Mathematically, the 1938 meeting was not very exciting. Hardly any work was done, as they were preoccupied with all news of the Nazis invading Czechoslovakia. During the conference, Simone and Alain even escaped to Switzerland because they were convinced war was imminent. After a couple of days the Munich Treaty was signed, and Alain returned to Dieulefit, whereas Simone stayed in Switzerland, before returning to Paris.

On the other hand, the Chancay meeting was revolutionary as the foundations of topology were rewritten there with the introduction of the filter concept, dreamed up on the spot by Henri Cartan (the guy in the deckchair), while the others were taking a walk.

Simone was pretty impressed by the power of TOPology. In 1942 she wrote in her ‘Cahiers’:

One field of mathematics that deals with all the diverse sorts of orders (set theory and general topology) is a treasure-house that holds an infinity of valuable expressions that show supernatural truth.

Interestingly, she mentions the two math-subjects closest to the pilots’ universe: set theory studies all objects you can make starting from the empty set $\emptyset$, and topology studies the properties of objects and figures that remain unchanged even when you
morph them.

We’ll have to say more about this in a next post when we look into the Vialism=Weilism assumption.

Another appearance of Simone Weil in the lore might be through the cropped image you can find on the dmaorg-website.

The consensus opinion is that this is a picture of the young Clancy, next to one of the Bishops (Keons? Andre? Nico?).

In fact, the ‘little boy’ is actually a girl and her identity is unresolved as far as I know. But, given the date of the photograph (1956) the girl might be (mistakingly) taken for Andre’s daughter Sylvie.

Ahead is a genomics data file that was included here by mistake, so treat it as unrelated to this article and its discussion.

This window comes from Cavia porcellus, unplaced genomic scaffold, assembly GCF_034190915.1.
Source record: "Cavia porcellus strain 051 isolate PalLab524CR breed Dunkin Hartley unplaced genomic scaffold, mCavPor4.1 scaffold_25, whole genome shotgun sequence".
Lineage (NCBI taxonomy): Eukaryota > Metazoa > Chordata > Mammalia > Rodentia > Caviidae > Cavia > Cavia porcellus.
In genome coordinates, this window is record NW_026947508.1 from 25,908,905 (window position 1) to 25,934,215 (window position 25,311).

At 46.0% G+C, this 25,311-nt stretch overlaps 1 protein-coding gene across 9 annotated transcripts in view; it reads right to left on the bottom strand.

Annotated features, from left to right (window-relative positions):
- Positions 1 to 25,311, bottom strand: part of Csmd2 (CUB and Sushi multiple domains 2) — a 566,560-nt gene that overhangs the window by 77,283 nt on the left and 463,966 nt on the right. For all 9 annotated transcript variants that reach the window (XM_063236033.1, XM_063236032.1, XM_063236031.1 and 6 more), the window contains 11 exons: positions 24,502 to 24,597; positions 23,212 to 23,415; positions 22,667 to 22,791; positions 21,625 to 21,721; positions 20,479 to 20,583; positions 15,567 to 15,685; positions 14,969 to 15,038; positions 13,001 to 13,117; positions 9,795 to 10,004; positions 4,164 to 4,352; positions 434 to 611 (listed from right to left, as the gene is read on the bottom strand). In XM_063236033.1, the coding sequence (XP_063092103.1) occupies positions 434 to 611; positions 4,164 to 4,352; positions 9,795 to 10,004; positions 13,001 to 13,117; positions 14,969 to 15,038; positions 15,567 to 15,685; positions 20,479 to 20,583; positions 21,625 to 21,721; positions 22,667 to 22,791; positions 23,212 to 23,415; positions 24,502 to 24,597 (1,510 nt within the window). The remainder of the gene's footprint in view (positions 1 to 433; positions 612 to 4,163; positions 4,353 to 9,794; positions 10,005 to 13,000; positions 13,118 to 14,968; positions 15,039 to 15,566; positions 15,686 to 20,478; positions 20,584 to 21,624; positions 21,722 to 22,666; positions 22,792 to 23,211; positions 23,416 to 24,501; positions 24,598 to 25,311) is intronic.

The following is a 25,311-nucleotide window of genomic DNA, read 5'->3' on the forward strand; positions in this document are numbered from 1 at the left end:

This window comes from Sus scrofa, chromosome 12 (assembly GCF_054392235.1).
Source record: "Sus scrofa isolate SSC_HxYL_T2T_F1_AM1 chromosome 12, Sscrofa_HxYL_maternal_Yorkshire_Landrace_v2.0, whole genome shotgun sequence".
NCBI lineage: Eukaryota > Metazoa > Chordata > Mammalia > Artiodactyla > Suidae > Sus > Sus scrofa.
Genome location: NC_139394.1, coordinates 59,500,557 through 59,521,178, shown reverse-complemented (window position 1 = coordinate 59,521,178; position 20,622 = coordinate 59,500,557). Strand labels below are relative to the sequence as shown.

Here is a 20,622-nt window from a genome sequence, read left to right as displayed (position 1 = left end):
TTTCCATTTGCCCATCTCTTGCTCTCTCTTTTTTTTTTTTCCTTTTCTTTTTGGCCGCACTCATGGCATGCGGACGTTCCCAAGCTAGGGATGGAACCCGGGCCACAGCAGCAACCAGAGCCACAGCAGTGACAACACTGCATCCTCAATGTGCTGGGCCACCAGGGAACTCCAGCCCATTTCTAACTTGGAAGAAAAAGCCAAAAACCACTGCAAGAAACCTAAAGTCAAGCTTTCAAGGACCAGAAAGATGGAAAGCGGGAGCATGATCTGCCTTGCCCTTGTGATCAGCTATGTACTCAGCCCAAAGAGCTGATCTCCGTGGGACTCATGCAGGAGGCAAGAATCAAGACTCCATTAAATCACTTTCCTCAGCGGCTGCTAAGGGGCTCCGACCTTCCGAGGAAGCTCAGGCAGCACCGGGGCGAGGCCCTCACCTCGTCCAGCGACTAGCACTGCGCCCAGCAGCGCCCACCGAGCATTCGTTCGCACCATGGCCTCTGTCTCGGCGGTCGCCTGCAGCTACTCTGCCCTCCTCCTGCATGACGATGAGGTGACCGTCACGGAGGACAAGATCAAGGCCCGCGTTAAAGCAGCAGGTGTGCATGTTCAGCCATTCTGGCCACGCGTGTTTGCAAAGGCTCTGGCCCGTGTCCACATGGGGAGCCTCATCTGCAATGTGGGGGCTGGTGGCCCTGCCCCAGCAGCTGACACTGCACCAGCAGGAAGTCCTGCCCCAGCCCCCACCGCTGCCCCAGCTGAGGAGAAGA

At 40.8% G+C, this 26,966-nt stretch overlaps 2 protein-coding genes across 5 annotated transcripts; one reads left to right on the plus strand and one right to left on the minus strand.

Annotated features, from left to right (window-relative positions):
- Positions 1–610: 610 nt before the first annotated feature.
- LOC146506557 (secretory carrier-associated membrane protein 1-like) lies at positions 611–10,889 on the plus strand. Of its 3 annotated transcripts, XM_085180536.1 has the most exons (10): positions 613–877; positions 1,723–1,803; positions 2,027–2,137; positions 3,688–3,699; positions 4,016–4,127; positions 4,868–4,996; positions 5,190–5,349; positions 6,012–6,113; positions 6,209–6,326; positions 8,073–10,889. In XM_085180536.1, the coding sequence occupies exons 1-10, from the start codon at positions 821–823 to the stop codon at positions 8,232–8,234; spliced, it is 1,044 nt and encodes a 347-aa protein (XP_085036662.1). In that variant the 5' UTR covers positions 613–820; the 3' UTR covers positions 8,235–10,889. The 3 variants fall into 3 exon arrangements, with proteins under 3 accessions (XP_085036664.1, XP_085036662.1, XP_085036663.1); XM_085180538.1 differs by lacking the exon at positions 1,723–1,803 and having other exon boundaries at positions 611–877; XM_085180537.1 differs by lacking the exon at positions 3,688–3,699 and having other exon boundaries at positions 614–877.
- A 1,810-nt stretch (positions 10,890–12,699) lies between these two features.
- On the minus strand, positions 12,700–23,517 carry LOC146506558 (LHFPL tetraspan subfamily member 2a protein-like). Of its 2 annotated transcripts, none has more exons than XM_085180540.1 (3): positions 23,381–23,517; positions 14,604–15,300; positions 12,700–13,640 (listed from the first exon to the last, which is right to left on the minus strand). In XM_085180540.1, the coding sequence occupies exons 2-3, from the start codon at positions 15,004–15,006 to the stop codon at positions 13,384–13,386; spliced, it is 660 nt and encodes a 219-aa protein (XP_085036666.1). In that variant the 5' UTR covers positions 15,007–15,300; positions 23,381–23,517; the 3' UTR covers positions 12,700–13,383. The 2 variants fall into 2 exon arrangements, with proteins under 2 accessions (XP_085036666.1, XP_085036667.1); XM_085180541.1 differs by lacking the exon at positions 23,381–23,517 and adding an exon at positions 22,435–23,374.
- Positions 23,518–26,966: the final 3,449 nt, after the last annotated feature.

Now, almost everyone, in particular her grandparents and Andre himself, found that Sylvie was a spitting image (almost a ‘copy’) of Simone Weil.

There are further indications that Simone Weil might be a Clancy.


In Morph there are these lines

He’ll always try to stop me, that Nicolas Bourbaki
He’s got no friends close, but those who know him most know
He goes by Nico
He told me I’m a copy
When I’d hear him mock me, that’s almost stopped me

During the meetings she attended, the other Bourbakis mocked Simone that she was a copy of het brother. From Karen Olsson’s book mentioned above:

To the others it’s startling to see his same glasses, his same face attached to this body clothed in an. unstylish dress and an off-kilter brown beret, carrying on in that odd monotone as she argues, via the chateau’s telephone, with the editors who publish her political articles.

Early in her career, Simone Weil was far from an original thinker. For her end-essay on Descartes she got the lowest score possible in order to pass from the ENS. Even Andre urged her to have a work-plan to develop her own ideas, rather than copying ideas from philosophers from the past.


Whereas Andre tried everything to avoid the draft, Simone was more of a warrior. In 1935 she volunteered to fight on the Republican side in the Spanish civil war, until a kitchen accident forced her to return to France.

Later in 1943 she left New-York to return to England and enlist in the French troupes of General de Gaulle, hoping to be parachuted behind enemy lines. Given her physical state, the military command decided against it. Upset by this refusal, she felt she had no other option than to deny herself food in empathy with the starving French.

She didn’t succeed in crossing Paladin Strait, sorry the Channel.


Can this be Simone Weil?


In this series:

Published in art books stories tBC


  1. sofia sofia

    Hey! I`m a clique from Ukraine and I am very interested in this blog! I have a fan account on Twitter where we translate a lot of information for the Ukrainian clique and I was wondering if we could translate articles about the Bourbaki group? we will leave the links to the articles
    thank you!